Canada’s major-market home sales rose 0.2 percent in January on a seasonally adjusted basis from the previous month, according to The Canadian Real Estate Association.
Seasonally adjusted existing-home sales numbered 25,639 units in January, up from 25,595 for the previous month and 3.4 percent higher than in January 2004.
New listings rebounded in January, having jumped 9.4 percent compared to December 2004. The rise in new listings extended the trend toward a more balanced resale housing market that began early last year.
With the resale housing market becoming more balanced, price increases are becoming smaller. The MLS residential average price for major markets in January 2005 climbed 7.6 percent year-over-year.
“More new listings means a greater selection of homes in many regions, which is good news for home buyers,” said CREA’s chief executive officer, Pierre Beauchamp.
According to MLS reports from real estate boards across Canada, existing-home sales set a new record in 2004, as 461,844 dwellings were sold through the Multiple Listing Service. The average MLS sales price increased by 9.7 percent in 2004, slightly greater than the increase reported for 2003.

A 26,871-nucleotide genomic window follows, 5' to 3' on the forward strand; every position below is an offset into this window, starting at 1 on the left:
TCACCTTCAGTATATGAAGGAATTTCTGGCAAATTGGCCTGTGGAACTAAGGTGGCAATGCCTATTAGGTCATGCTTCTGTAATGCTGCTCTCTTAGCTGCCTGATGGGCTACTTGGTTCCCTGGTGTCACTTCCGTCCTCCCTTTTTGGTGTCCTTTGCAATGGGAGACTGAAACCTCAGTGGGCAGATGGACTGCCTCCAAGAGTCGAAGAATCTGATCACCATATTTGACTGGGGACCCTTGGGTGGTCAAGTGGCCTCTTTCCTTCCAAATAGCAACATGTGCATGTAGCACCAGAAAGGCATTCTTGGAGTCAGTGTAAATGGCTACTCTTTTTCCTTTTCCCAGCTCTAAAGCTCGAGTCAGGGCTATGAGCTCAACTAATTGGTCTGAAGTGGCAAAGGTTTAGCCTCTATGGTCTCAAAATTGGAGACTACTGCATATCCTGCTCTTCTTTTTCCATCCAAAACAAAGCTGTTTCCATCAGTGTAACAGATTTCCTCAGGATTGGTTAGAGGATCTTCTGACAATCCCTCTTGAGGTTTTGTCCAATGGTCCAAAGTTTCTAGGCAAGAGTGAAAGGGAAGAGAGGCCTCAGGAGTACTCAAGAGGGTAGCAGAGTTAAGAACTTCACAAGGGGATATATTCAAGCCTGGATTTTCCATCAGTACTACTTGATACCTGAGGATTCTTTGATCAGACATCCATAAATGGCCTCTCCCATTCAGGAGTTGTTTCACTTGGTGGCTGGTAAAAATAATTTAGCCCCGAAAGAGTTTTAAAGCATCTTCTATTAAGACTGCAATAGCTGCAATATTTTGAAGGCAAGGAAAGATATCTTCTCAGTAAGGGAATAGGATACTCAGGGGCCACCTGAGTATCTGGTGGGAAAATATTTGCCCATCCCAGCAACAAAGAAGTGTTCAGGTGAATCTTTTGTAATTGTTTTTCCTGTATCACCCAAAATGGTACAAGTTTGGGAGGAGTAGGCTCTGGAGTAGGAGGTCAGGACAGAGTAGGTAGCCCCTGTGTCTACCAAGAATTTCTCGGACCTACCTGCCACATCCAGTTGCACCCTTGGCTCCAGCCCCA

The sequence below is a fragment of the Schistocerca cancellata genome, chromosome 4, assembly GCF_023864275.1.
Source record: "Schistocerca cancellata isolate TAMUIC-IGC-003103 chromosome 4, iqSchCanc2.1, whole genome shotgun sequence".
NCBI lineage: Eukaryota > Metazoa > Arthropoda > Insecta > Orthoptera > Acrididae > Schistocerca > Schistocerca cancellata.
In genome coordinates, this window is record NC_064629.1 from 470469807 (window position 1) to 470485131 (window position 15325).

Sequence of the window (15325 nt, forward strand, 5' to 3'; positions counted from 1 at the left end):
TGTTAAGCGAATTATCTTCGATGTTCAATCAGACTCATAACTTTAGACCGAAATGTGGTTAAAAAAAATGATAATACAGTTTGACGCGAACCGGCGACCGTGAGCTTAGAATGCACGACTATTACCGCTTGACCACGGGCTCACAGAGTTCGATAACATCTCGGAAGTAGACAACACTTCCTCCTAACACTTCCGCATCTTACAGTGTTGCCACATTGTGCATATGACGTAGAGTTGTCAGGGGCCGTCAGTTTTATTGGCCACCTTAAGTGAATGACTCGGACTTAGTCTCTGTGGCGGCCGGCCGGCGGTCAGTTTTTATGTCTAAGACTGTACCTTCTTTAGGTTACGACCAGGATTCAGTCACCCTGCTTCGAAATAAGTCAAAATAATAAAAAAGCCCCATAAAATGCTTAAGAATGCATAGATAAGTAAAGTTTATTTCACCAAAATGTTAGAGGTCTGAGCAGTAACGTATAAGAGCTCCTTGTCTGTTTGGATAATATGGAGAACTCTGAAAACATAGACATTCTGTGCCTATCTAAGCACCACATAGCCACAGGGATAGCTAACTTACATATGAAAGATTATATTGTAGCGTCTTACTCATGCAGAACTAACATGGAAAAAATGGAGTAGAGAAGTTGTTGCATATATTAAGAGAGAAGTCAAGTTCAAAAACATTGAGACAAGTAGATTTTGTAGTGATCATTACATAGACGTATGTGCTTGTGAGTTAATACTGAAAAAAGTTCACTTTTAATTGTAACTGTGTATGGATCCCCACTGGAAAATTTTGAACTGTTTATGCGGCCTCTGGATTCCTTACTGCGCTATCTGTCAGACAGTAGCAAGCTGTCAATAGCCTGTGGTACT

“After those record sales levels, an increase in new listings and a return to a more normal pace of sales activity are expected to bring the resale housing market into a more balanced position in 2005,” said CREA’s chief economist, Gregory Klump. “And as the resale housing market becomes more balanced, the size of average price increases will moderate to between 3 and 5 percent.”
In January, the number of new listings added to the MLS increased in a number of markets, including Vancouver, Toronto, Ottawa and Montreal.
The Canadian Real Estate Association is one of Canada’s largest single-industry trade associations, representing more than 75,000 Realtors working through 102 real estate Boards, 10 provincial associations, and one territorial association.
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